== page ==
Wednesday, February 21, 2018

Dukkha by Naomi Beth Wakan (for Colten Boushie)

My DNA is crammed
with thousands of years
of persecution and pogroms,
of expulsions and
lives lived in perpetual exile,
so when I hear
of injustice anywhere
(as large as genocide, or
as small as one neighbor
maligning another),
immediately my cells
line up in indignation
and words of protest
overwhelm my mind.
The headline read
“Man Kills Boy”.
No, let me correct that,
“White man kills Indigenous youth.” 
Yes, that’s the trigger,
the trigger that floods
me with images
of Inca-killing Spaniards,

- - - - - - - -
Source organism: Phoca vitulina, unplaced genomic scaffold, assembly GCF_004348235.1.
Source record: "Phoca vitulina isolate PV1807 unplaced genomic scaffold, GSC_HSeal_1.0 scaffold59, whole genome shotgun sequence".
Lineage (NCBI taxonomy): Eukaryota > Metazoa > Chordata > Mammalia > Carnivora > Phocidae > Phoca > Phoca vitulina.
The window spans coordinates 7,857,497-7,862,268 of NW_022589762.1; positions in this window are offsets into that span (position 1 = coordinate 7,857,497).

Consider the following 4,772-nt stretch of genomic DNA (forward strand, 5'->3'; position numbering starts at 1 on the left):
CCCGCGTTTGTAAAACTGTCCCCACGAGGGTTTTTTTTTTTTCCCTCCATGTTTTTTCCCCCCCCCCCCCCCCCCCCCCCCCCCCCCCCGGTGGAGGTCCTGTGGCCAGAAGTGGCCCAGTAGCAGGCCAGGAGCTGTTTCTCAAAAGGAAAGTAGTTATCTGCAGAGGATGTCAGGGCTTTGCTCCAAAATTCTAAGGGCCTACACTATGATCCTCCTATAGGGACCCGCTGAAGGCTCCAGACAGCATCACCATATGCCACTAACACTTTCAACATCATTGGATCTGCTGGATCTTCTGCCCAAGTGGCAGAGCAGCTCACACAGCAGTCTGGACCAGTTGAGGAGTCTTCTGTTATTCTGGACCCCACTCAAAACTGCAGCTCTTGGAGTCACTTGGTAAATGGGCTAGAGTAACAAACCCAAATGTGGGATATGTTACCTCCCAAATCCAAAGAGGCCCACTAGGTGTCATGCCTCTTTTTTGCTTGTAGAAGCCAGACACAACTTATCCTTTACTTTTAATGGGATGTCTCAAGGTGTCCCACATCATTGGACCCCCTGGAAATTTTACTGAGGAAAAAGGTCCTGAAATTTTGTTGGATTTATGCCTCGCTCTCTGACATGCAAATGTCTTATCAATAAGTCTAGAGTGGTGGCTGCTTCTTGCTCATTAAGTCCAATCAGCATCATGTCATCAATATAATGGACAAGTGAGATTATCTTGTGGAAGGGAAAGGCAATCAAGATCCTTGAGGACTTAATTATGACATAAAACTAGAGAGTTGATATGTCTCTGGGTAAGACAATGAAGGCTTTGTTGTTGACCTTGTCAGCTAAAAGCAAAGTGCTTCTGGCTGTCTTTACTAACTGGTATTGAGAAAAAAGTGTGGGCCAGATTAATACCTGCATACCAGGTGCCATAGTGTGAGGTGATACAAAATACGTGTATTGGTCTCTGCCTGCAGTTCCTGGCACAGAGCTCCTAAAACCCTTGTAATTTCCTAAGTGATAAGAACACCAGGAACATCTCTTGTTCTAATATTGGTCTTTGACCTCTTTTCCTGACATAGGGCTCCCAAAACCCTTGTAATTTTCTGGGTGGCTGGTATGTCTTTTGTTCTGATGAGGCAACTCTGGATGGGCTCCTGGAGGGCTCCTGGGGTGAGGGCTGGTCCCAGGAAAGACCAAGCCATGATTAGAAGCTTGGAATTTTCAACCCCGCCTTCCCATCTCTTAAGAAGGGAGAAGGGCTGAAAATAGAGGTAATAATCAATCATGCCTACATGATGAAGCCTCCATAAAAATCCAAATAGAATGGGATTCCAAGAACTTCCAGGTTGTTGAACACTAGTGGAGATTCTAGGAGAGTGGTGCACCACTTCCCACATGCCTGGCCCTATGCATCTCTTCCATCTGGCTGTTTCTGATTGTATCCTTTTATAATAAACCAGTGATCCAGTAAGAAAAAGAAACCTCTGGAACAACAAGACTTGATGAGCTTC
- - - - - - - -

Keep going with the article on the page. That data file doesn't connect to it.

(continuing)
of Leopold’s slaughter in the Congo,
of Mao and Stalin and Pol Pot,
the Armenians, Rwanda, Srebrenica, 

the Kurds, the Isaaqs, the Rohingya, 
and here and there and everywhere
the indigenous people of those lands, 
and for all times and all places
always the Jews, the perpetual Jews . . .

The snapshots pale, and
I am left, once more,
with the stark image
of one white man killing 

one indigenous youth.
An image that may well 

tear a country in shreds. 
And, uncertain what to do, 
I turn to my husband,
who answers my unspoken question
in his usual simple way.
“Life is complex,”
is what he says. 

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